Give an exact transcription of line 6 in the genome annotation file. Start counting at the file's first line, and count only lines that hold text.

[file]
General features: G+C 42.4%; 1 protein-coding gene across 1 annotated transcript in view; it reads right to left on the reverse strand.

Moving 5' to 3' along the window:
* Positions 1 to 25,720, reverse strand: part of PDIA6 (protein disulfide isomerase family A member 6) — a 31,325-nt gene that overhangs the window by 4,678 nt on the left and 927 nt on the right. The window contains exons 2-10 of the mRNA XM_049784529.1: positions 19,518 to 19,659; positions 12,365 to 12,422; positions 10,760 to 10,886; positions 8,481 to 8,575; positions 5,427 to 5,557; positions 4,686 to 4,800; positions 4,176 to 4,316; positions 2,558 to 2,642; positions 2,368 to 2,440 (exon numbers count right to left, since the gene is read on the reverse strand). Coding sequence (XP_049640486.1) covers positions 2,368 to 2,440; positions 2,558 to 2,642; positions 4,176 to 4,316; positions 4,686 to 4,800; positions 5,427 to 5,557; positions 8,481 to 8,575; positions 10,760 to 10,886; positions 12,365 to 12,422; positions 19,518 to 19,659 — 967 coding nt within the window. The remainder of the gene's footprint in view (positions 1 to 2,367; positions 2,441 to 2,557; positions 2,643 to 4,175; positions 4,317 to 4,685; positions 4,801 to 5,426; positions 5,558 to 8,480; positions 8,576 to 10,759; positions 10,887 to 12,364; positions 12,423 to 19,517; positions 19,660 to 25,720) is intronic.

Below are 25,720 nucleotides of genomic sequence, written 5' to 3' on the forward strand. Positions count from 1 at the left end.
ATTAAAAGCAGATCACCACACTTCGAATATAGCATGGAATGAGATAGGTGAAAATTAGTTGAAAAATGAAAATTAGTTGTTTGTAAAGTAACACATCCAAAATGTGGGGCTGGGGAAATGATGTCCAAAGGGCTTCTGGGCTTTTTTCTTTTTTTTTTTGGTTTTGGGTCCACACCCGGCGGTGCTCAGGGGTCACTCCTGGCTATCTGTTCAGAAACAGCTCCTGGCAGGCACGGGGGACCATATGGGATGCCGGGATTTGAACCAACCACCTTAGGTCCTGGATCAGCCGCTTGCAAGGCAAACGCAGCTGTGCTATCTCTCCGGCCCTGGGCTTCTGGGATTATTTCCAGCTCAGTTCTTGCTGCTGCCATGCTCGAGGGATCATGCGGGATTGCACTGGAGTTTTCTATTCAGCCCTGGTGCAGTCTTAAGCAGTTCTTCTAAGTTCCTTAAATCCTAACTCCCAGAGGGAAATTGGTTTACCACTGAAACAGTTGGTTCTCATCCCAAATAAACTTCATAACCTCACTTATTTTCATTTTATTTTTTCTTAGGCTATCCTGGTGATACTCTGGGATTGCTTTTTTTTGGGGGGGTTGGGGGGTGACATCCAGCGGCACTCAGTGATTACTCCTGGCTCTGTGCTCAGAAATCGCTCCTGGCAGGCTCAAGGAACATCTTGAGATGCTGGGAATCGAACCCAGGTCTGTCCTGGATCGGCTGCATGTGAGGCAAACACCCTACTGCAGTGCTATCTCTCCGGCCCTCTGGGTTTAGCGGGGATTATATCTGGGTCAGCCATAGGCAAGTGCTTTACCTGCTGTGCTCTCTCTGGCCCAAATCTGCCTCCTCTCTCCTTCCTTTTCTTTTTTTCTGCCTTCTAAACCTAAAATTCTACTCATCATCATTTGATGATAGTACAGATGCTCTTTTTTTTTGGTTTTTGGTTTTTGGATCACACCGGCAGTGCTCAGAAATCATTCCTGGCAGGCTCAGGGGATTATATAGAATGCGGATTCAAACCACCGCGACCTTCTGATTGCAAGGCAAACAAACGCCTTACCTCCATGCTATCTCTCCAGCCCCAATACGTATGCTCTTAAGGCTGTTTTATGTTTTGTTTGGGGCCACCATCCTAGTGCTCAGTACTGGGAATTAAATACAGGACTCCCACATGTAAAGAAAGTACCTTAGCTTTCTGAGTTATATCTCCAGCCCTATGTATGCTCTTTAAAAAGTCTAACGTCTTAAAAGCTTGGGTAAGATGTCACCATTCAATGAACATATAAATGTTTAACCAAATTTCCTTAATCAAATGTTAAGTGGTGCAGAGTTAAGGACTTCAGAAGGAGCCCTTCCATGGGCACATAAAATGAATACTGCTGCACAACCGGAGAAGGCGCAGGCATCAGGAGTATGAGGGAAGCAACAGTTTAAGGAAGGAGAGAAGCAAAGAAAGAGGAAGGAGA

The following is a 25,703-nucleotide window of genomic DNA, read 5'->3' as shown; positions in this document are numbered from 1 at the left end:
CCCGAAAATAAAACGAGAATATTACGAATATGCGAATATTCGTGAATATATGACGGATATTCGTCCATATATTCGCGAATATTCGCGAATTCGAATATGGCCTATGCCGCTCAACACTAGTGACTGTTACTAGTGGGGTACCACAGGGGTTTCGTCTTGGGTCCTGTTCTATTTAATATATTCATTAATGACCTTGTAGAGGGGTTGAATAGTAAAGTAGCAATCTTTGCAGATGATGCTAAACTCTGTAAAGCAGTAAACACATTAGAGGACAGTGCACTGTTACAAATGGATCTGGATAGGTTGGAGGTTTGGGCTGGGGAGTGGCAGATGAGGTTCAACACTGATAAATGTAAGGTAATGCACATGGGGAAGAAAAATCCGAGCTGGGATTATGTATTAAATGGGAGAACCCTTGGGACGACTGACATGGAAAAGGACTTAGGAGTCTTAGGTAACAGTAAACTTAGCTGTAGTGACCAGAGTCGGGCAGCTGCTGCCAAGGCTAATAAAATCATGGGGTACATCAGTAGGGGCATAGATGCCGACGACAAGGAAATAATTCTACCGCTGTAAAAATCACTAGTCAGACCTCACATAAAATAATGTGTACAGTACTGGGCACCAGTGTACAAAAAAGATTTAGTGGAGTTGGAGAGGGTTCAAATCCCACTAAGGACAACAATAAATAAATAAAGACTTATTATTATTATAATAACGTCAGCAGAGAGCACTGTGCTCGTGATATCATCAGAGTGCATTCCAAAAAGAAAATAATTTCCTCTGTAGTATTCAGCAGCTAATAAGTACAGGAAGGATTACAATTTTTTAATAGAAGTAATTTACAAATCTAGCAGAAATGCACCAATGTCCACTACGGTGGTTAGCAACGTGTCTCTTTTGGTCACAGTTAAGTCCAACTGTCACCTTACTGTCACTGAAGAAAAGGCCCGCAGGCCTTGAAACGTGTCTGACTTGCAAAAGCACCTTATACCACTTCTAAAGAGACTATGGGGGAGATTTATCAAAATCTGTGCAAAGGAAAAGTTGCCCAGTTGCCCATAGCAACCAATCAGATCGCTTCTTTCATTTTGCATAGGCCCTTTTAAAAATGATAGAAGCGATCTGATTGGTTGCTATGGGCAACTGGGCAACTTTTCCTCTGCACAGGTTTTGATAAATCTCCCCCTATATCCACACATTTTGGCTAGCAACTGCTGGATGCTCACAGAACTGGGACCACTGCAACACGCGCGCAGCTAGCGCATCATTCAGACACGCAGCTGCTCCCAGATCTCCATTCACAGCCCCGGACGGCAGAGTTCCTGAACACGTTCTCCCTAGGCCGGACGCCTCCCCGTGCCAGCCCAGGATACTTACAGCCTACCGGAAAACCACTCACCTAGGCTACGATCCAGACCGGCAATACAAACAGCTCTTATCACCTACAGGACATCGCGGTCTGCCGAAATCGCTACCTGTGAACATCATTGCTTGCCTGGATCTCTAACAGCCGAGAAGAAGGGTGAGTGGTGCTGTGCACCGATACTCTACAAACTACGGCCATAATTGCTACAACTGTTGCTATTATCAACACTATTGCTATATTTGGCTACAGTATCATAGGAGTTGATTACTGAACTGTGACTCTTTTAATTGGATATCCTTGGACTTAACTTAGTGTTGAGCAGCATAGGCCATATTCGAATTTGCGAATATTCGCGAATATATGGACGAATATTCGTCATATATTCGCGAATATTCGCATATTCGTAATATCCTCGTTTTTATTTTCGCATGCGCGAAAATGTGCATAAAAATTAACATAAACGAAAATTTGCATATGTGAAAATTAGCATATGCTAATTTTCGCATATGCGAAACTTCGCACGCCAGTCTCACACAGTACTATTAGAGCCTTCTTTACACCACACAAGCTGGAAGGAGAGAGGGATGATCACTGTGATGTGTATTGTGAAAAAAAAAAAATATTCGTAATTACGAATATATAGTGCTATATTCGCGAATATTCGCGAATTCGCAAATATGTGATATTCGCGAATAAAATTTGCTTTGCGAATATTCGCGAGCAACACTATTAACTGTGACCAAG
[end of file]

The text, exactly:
The following is a 25,703-nucleotide window of genomic DNA, read 5'->3' as shown; positions in this document are numbered from 1 at the left end: